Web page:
4. The judge granting permission found no arguable merit in ground 1 given that it was common ground that the appellants could not succeed under the "Article 8 sections" of the Rules and given that the judge evidently gave weight to that at paragraph 29 of the determination. However, it was found arguable that the judge's proportionality assessment was inadequately reasoned in all the circumstances. The judge granting permission ventured to add the observation with reference to paragraph 30 of the determination that the Article 8 proportionality balancing exercise remains a hard edged legal assessment and not simply an exercise in sympathy or compassion.
The arguments before me
5. In oral submissions Mr Norton stated that the facts were correctly identified by the judge but were not exceptional or even rare. The Immigration Rules are now a complete code, subject to the proportionality test and it is unclear from the determination why the judge found the balance to be so firmly in favour of the appellants.
6. Miss Loughran submitted that it is clear from MF (Nigeria) [2013] EWCA Civ 1192 that there is still a two-stage test involved. The First-tier Judge reasoned why the appellants could not meet the relevant paragraph in the Immigration Rules and went on to consider the second stage. The task that the judge had to undertake is clearly set out in paragraph 29 of the determination and conclusions were reached in paragraph 30. The judge did not focus on the compassionate circumstances to base his decision. Where the judge referred to compassionate circumstances was in relation to his findings of fact under paragraph 319 of the Rules. The judge gave adequate reasons why he concluded as he did and identified the public interest involved.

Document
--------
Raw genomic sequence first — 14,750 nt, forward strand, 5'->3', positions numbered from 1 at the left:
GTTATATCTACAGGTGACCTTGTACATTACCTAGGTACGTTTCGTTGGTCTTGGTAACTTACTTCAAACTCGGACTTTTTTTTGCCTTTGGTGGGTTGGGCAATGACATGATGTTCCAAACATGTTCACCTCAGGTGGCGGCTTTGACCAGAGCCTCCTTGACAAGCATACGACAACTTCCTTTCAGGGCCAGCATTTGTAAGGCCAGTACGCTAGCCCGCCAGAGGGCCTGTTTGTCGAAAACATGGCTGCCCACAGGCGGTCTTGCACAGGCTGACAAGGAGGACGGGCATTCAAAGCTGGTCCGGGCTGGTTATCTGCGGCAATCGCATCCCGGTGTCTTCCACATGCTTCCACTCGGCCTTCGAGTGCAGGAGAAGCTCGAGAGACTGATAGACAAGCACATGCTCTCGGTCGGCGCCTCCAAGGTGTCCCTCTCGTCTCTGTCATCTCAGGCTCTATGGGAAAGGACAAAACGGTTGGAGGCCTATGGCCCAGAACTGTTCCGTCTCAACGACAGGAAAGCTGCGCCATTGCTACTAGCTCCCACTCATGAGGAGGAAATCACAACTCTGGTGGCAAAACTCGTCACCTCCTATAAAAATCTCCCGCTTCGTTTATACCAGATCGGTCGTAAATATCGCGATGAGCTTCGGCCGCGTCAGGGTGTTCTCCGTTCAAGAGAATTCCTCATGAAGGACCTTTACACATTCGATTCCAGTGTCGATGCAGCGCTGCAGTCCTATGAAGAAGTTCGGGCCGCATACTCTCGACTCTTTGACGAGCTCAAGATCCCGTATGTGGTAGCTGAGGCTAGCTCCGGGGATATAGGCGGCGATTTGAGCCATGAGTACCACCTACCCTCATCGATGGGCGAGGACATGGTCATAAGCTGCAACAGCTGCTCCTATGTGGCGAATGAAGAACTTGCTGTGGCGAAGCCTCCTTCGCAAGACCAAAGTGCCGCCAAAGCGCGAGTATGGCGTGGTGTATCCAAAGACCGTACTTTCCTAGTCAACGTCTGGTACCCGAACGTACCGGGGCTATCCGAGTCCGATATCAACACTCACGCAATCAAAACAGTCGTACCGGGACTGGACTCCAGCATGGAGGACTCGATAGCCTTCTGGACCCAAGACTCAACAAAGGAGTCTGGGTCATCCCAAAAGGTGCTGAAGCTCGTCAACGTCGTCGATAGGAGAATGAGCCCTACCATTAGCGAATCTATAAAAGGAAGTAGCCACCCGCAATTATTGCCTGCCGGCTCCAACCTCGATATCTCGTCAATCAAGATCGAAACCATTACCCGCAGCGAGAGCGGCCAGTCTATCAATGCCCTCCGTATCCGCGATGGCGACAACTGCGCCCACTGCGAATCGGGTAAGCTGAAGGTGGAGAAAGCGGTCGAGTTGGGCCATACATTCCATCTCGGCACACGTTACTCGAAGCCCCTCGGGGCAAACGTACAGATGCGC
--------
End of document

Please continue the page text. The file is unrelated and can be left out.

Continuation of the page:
7. In Mr Norton's final submissions he said that the appeal had to be looked at with a certain degree of pragmatism. There was no suitable accommodation. The appellants would be relying on third party support.